In this edition of #SeniorsTalk, we managed to conjure a different perspective of the popular Computer Science course where this time around, we got an NTU student to talk about her experience instead. Xin Mun is a year 2 Computer Engineering student who just finished her first year studying the course in Pulau NTU. Until the point of reading through her contribution, I have always thought of Computer Science as just 'coding' and 'programming'. But after reading and learning more about what she went through in her first year, my perspective about the course has changed and now I'm better equipped to advise juniors interested in a career in it. Furthermore, now I can show them how different the courses are in both NTU and NUS, which is an extra weapon for me to psycho juniors to choose NTU instead.. 😈

(1) Why did you choose to undertake NTU CE as a degree?

Initially, I didn't know which course I wanted to take, so I started eliminating faculties I did not have interest in and I ended up with engineering. Then I looked through the different kinds of engineering there were, and I found Computer Science (CS)/Computer Engineering (CE) to be the most interesting and because there is an increasing demand for computer-related degree holders (more avenue for future jobs).

I ended up choosing CE instead of CS because I wanted to learn about the hardware aspect of computers (circuitry, motherboard etc.) which CS does not emphasise much on.

(2) What are the best and worst things about your course?

To be honest, I really enjoy this course. Most of the mods have labs and projects that allows for hands-on practice of the theory learnt during lectures. This helps me understand how to apply what I've learnt in certain contexts. Furthermore, they use a flipped classroom method of teaching (i.e. pre recorded lectures for us to watch before doing tutorials, and face to face lectures for review of material) which allows me to learn at my own pace and I can always rewind to take notes.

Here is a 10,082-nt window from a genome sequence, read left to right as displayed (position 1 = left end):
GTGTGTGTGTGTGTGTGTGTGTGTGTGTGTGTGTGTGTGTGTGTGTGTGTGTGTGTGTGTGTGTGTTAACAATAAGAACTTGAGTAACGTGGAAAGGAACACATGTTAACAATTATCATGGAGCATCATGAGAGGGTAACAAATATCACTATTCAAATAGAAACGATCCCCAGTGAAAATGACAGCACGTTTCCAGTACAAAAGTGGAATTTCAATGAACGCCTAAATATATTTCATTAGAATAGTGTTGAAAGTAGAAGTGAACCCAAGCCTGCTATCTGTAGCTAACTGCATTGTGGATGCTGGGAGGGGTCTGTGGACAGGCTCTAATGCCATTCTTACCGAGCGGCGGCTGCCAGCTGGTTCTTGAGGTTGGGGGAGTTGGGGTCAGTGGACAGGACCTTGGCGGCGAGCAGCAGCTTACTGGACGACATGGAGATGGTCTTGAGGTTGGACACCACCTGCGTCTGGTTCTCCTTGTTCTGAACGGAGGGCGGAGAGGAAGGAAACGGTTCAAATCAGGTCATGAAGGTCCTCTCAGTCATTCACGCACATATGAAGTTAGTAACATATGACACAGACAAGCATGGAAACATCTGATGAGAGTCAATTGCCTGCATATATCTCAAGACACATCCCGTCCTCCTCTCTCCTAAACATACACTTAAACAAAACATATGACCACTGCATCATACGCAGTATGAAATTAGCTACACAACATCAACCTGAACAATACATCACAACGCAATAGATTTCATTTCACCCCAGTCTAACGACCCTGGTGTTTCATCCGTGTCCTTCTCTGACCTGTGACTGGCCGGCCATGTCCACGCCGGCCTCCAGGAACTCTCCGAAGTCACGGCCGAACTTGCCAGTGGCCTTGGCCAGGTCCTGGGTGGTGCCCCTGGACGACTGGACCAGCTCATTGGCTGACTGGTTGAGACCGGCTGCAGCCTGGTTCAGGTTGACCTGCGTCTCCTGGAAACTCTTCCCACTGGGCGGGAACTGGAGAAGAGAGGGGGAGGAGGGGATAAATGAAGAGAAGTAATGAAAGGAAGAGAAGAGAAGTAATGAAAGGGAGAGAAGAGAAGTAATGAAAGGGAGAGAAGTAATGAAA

However, the worst thing is that it takes time to adjust to certain philosophies, of breaking down problems into subproblems, and understanding the piece of code given - which can be quite frustrating in the beginning. But with time and consistent practice, you will be able to slowly get the hang of it. Furthermore, since I'm working with the logic of computers, it really is a whole new language to learn, a new way of thinking because computers are not programmed the same way as humans. This can get very overwhelming since I had no prior experience with coding/hardware, and the content just keeps piling up every week. In short, it doesn't wait for you to understand fully before moving on. (But then again, that's uni life...)

(3) What is one thing you discover about your course only after entering university?

Before entering university, I was quite worried I would not enjoy what I was studying, making my 4 years in here a drag. But soon enough, I realised that I enjoy coding (even though it frustrates me a lot when I cannot get it) as the satisfaction I get when the code works is indescribable. At the same time, I also enjoy connecting wires to make circuits work which oddly gives me a sense of achievement.

(4) What advice would you give to juniors who are considering NTU CE as a degree?

Consider if you actually like to work with computers, and whether hardware suits you. If you are unsure whether to take CE or CS, the first year is a common year, so you'll be exposed a little bit to both hardware and software. From there, you can make the decision if you want to switch to CS or stay in CE.

It would be good if you can try some coding courses beforehand as well to see if this is something you would want to do for the next 4 years, and maybe even as your career. Gaining some prior experience of coding before entering helps you ease into the syllabus/course easier.

(5) Why did you choose NTU CE over other schools?

I prefer the environment at NTU better as it is more chill and probably a tad bit less stressed compared to the other universities around Singapore. The hall culture also won me over as it gave me a family away from home.

(6) What was your biggest takeaway from university thus far?

The friends I made in hall and in faculty. They helped made the transition to university less overwhelming because I knew I wasn't alone in this journey. My hall life (i.e. the hall activities I participated in) also helped to make uni life less mundane and offered more than just studying. I was able to try new things such as dance which forces me to step out of my comfort zone and from there, I grew as a person.

With that, would like to thank Xin Mun for her insightful contribution and we hope her experience provides you a glimpse of a typical NTU Computer Engineering student's life! Ultimately, we hope this will help you make better university decisions as you transition into adulthood. Should you also wish to contribute, do feel free to click on the Contribute section on and write in to us today! 😉